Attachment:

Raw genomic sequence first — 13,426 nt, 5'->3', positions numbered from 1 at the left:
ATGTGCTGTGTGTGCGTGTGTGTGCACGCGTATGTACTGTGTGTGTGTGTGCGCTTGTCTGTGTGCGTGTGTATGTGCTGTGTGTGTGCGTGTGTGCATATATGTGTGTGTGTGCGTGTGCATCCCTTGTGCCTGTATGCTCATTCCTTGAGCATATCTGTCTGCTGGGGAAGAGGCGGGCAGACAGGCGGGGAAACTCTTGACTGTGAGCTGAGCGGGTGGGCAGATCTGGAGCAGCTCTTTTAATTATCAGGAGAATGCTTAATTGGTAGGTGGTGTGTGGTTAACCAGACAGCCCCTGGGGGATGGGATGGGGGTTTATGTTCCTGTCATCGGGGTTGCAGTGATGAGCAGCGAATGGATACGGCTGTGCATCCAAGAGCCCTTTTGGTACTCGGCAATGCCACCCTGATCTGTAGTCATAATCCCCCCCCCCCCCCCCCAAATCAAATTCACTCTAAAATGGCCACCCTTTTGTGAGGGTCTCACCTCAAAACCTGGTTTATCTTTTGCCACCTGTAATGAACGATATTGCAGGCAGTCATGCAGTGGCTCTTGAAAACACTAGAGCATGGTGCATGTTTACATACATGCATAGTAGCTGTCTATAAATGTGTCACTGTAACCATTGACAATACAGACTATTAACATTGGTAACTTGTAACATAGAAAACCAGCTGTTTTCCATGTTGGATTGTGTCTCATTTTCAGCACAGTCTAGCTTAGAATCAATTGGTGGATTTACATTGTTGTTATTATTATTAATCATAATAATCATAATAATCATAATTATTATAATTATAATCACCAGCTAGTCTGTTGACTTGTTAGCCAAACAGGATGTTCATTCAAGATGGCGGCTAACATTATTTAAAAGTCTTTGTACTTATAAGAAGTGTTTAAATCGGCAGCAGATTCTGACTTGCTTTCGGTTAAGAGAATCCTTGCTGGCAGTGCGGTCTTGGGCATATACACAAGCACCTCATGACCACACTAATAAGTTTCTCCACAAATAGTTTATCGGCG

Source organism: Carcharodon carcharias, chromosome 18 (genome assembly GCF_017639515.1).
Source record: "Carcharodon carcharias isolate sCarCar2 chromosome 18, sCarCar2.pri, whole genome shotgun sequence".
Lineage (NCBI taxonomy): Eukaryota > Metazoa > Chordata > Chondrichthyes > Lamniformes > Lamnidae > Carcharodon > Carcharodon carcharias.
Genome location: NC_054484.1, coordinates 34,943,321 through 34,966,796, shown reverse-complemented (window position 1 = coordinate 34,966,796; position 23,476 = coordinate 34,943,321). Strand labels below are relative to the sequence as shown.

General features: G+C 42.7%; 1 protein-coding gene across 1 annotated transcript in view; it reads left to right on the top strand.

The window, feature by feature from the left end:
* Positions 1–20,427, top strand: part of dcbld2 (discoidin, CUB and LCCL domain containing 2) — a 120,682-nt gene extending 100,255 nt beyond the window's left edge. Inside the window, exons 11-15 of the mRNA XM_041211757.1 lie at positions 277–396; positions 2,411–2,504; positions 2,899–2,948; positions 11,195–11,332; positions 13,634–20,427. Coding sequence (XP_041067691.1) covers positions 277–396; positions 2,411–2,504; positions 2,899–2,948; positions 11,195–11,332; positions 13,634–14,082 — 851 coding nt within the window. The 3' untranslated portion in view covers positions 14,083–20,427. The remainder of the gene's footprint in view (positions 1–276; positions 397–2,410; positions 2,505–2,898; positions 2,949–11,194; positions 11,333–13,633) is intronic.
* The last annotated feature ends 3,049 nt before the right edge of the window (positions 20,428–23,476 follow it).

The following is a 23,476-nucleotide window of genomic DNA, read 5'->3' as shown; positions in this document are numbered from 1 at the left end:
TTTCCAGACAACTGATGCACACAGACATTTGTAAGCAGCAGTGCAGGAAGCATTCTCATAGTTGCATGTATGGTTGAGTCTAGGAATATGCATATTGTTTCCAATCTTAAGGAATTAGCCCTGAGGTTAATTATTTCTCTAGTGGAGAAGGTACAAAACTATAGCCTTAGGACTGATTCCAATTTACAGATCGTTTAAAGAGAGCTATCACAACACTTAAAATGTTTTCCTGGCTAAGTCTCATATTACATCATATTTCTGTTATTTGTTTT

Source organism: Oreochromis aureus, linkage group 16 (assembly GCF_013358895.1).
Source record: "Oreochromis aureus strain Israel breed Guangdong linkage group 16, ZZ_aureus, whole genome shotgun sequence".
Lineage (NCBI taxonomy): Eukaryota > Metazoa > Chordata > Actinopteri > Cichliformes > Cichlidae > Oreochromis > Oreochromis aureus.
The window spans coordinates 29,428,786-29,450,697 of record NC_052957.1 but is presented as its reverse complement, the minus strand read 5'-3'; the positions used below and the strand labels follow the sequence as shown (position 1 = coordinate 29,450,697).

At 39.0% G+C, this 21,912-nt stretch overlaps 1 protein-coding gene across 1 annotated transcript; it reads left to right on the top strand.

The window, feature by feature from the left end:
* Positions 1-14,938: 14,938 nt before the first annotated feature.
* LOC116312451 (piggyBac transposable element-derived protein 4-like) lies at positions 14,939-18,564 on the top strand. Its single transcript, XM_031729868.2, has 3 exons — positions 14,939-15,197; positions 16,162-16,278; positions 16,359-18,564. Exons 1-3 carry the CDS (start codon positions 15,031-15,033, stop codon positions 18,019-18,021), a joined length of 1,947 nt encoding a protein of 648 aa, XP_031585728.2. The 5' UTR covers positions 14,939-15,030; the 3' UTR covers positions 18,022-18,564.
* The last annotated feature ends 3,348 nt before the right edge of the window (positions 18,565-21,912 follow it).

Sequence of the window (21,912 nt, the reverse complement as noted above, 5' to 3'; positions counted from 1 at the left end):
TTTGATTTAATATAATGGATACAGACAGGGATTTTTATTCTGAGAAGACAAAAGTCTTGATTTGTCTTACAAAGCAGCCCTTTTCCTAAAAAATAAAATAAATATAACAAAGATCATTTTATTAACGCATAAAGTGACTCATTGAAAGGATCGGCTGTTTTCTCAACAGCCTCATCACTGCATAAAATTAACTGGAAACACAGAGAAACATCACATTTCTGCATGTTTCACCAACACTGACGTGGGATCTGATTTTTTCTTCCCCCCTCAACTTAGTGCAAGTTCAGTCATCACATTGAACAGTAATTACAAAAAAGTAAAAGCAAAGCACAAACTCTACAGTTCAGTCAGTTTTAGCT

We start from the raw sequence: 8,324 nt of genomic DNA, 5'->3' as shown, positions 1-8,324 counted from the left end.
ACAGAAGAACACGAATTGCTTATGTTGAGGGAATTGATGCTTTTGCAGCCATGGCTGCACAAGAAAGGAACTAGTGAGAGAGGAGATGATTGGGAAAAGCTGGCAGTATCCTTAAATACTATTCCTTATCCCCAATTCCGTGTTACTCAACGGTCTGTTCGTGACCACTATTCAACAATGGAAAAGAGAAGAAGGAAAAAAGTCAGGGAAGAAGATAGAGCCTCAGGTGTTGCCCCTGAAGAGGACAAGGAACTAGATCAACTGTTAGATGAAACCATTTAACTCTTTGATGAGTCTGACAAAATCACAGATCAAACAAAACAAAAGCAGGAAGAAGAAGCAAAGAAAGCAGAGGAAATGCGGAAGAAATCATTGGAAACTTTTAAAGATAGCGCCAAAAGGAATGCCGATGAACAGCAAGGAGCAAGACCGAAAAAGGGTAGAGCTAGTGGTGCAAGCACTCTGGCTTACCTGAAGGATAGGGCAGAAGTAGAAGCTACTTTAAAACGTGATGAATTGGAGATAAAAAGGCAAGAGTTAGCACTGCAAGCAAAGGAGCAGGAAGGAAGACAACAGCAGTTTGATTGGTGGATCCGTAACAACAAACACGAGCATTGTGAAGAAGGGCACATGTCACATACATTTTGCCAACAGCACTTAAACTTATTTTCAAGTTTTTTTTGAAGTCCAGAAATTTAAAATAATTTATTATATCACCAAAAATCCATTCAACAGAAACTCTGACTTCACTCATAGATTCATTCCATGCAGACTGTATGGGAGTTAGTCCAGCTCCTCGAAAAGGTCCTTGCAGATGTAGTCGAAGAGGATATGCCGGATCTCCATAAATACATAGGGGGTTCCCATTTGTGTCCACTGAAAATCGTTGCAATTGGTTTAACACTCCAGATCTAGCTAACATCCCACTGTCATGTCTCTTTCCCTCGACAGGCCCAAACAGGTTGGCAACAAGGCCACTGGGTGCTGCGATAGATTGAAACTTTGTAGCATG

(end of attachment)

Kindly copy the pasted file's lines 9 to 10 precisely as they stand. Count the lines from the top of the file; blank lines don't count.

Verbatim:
* Positions 1–20,427, top strand: part of dcbld2 (discoidin, CUB and LCCL domain containing 2) — a 120,682-nt gene extending 100,255 nt beyond the window's left edge. Inside the window, exons 11-15 of the mRNA XM_041211757.1 lie at positions 277–396; positions 2,411–2,504; positions 2,899–2,948; positions 11,195–11,332; positions 13,634–20,427. Coding sequence (XP_041067691.1) covers positions 277–396; positions 2,411–2,504; positions 2,899–2,948; positions 11,195–11,332; positions 13,634–14,082 — 851 coding nt within the window. The 3' untranslated portion in view covers positions 14,083–20,427. The remainder of the gene's footprint in view (positions 1–276; positions 397–2,410; positions 2,505–2,898; positions 2,949–11,194; positions 11,333–13,633) is intronic.
* The last annotated feature ends 3,049 nt before the right edge of the window (positions 20,428–23,476 follow it).